Still, the IAEA gives Iran the benefit of a doubt and the report states that some Iranian explanations are either “consistent with its findings” (e.g., concerning the Polonium experiments) or “are not inconsistent with its findings” (e.g., concerning contamination). The uranium metal issue has been (inexplicably) assigned minor importance and remains unresolved. The “not inconsistent” assessment means that the Iranians have finally come up with a cover story that the IAEA cannot find fault with but with which it is apparently not very comfortable. Technically speaking, the contamination story leaves many ancillary unanswered questions that the IAEA chose not to delve into. However, the IAEA also gives qualified hope to the Iranians in that most issues could be resolved provided they Iranians comply with Additional Protocol inspections.

The report states that “The one major remaining issue relevant to the nature of Iran’s nuclear programme is the alleged studies on the green salt project, high explosives testing and the missile re-entry vehicle. This is a matter of serious concern and critical to an assessment of a possible military dimension to Iran’s nuclear programme… Iran has maintained that these allegations are baseless and that the data have been fabricated.” This means that once the issues of the development of the nuclear explosive device and the development of the missile warhead are resolved, the IAEA thinks that it can declare that Iran has come clean and is absolved of all accusations of prior infractions. Can these issues be resolved by the IAEA? Can they be “resolved” at all, when all indications, both technical and political, point at the existence of an Iranian nuclear weapons program?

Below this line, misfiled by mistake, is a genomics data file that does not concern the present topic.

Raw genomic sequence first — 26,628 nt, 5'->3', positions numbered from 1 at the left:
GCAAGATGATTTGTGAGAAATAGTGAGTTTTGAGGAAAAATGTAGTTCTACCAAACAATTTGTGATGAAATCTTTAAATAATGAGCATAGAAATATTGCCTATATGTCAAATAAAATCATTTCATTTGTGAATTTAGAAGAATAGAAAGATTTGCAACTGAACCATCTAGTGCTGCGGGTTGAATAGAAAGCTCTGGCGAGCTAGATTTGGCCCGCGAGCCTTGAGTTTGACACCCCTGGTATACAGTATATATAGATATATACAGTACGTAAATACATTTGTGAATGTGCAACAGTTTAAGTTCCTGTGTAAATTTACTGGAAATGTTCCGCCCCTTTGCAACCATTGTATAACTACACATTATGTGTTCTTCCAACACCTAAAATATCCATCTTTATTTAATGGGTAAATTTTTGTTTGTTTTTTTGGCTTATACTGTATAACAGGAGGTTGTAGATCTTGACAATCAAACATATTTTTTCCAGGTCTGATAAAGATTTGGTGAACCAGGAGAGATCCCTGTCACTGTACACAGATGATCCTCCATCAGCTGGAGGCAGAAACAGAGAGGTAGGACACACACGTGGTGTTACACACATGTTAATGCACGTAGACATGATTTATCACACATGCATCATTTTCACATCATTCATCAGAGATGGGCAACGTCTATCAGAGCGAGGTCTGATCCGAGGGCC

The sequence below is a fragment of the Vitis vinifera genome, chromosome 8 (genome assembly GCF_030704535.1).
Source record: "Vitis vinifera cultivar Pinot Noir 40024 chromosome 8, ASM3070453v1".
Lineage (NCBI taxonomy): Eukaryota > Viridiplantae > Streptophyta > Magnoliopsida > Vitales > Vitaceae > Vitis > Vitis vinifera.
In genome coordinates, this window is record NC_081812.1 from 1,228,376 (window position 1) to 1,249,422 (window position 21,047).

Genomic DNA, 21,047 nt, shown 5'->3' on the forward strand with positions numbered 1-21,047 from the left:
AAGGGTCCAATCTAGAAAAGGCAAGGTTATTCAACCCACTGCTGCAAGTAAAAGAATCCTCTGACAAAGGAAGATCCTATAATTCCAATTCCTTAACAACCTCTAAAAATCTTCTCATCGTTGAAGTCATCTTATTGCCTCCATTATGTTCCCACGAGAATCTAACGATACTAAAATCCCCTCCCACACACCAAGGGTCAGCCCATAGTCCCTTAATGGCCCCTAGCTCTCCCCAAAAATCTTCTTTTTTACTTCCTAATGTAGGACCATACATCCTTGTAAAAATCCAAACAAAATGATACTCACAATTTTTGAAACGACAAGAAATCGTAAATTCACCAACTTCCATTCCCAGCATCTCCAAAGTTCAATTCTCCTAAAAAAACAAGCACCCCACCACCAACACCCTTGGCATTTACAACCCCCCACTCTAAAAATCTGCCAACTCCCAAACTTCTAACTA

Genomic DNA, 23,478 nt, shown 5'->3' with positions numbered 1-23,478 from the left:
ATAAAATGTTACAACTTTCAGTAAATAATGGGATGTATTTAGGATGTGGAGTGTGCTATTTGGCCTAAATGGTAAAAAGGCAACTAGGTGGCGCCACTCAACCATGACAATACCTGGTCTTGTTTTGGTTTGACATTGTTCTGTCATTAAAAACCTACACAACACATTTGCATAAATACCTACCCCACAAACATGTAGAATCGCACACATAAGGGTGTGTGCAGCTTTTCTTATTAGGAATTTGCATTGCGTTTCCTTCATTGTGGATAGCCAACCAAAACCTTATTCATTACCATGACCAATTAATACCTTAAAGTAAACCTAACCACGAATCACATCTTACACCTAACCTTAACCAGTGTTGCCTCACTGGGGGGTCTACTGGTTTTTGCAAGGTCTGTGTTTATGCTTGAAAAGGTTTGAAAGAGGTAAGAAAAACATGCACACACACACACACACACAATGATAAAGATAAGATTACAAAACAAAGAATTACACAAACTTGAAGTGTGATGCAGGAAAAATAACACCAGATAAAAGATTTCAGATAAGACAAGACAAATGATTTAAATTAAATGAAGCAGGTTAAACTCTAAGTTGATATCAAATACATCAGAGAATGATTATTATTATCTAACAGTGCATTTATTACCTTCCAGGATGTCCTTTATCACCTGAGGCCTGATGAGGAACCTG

The IAEA alone cannot be the judge of this since nuclear explosive mechanisms’ development and missile warhead design and testing, including the apparent preparations for underground testing of nuclear explosives, are not within its purview and are outside its areas of competence. These issues must be dealt with elsewhere, by knowledgeable experts (coming from Nuclear Weapons States), and preferably outside the aegis of the IAEA.

There is another surprise emanating from the report. The IAEA Secretariat (the staff that runs the technical work of the IAEA) completely adopts the agreement written by Iran and attached to its report of August 30, 2007. However, Iran’s text limits the scope of the Agency’s search into the past and sets the scenario for exonerating Iran from all past misdeeds. Admittedly, the IAEA leaves open the option for looking into other matters, but Iran could raise objections that such a search would contradict its agreement with the IAEA. That is a possible trap that greater foresight could have avoided.

To conclude, this is a very serious report, and though it does not explicitly condemn Iran, it implicitly warns that concerns about Iranian nuclear ambitions are far from being dispelled.

Ephraim Asculai worked at the Israel Atomic Energy Commission (IAEC) for over 40 years, mainly on issues of nuclear and environmental safety. He is a Senior Research Fellow at The Institute for National Security Studies (INSS) in Tel aviv — an independent academic institute that studies key issues relating to Israel’s national security and Middle East affairs.